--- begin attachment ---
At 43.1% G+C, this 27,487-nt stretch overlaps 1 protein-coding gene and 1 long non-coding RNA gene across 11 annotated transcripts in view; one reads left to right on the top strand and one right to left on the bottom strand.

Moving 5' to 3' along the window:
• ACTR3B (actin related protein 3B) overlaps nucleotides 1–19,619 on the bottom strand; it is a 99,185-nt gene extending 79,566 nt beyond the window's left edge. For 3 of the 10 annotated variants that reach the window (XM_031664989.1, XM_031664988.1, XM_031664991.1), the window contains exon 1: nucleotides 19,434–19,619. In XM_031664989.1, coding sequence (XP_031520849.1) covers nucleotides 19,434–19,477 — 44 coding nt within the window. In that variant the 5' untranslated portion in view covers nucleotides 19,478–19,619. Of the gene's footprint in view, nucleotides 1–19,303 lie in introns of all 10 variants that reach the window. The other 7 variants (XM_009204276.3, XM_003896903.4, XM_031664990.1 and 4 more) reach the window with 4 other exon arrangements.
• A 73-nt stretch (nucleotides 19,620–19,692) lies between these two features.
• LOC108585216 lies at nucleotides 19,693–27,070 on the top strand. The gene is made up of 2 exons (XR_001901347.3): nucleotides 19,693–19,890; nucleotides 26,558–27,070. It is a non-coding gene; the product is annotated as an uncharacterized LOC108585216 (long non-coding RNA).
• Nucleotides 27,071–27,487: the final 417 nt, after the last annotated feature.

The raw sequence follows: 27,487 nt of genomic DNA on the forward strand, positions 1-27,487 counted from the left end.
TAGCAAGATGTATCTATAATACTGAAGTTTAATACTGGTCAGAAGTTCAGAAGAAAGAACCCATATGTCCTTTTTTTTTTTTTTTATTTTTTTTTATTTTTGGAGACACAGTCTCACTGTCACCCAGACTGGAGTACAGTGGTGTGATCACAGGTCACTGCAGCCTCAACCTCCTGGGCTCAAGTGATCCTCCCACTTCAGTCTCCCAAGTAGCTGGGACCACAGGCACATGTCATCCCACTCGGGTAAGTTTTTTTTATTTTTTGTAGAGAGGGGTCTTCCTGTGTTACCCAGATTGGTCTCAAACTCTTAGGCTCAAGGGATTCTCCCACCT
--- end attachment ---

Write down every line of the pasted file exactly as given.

At 43.1% G+C, this 27,487-nt stretch overlaps 1 protein-coding gene and 1 long non-coding RNA gene across 11 annotated transcripts in view; one reads left to right on the top strand and one right to left on the bottom strand.

Moving 5' to 3' along the window:
• ACTR3B (actin related protein 3B) overlaps nucleotides 1–19,619 on the bottom strand; it is a 99,185-nt gene extending 79,566 nt beyond the window's left edge. For 3 of the 10 annotated variants that reach the window (XM_031664989.1, XM_031664988.1, XM_031664991.1), the window contains exon 1: nucleotides 19,434–19,619. In XM_031664989.1, coding sequence (XP_031520849.1) covers nucleotides 19,434–19,477 — 44 coding nt within the window. In that variant the 5' untranslated portion in view covers nucleotides 19,478–19,619. Of the gene's footprint in view, nucleotides 1–19,303 lie in introns of all 10 variants that reach the window. The other 7 variants (XM_009204276.3, XM_003896903.4, XM_031664990.1 and 4 more) reach the window with 4 other exon arrangements.
• A 73-nt stretch (nucleotides 19,620–19,692) lies between these two features.
• LOC108585216 lies at nucleotides 19,693–27,070 on the top strand. The gene is made up of 2 exons (XR_001901347.3): nucleotides 19,693–19,890; nucleotides 26,558–27,070. It is a non-coding gene; the product is annotated as an uncharacterized LOC108585216 (long non-coding RNA).
• Nucleotides 27,071–27,487: the final 417 nt, after the last annotated feature.

The raw sequence follows: 27,487 nt of genomic DNA on the forward strand, positions 1-27,487 counted from the left end.
TAGCAAGATGTATCTATAATACTGAAGTTTAATACTGGTCAGAAGTTCAGAAGAAAGAACCCATATGTCCTTTTTTTTTTTTTTTATTTTTTTTTATTTTTGGAGACACAGTCTCACTGTCACCCAGACTGGAGTACAGTGGTGTGATCACAGGTCACTGCAGCCTCAACCTCCTGGGCTCAAGTGATCCTCCCACTTCAGTCTCCCAAGTAGCTGGGACCACAGGCACATGTCATCCCACTCGGGTAAGTTTTTTTTATTTTTTGTAGAGAGGGGTCTTCCTGTGTTACCCAGATTGGTCTCAAACTCTTAGGCTCAAGGGATTCTCCCACCT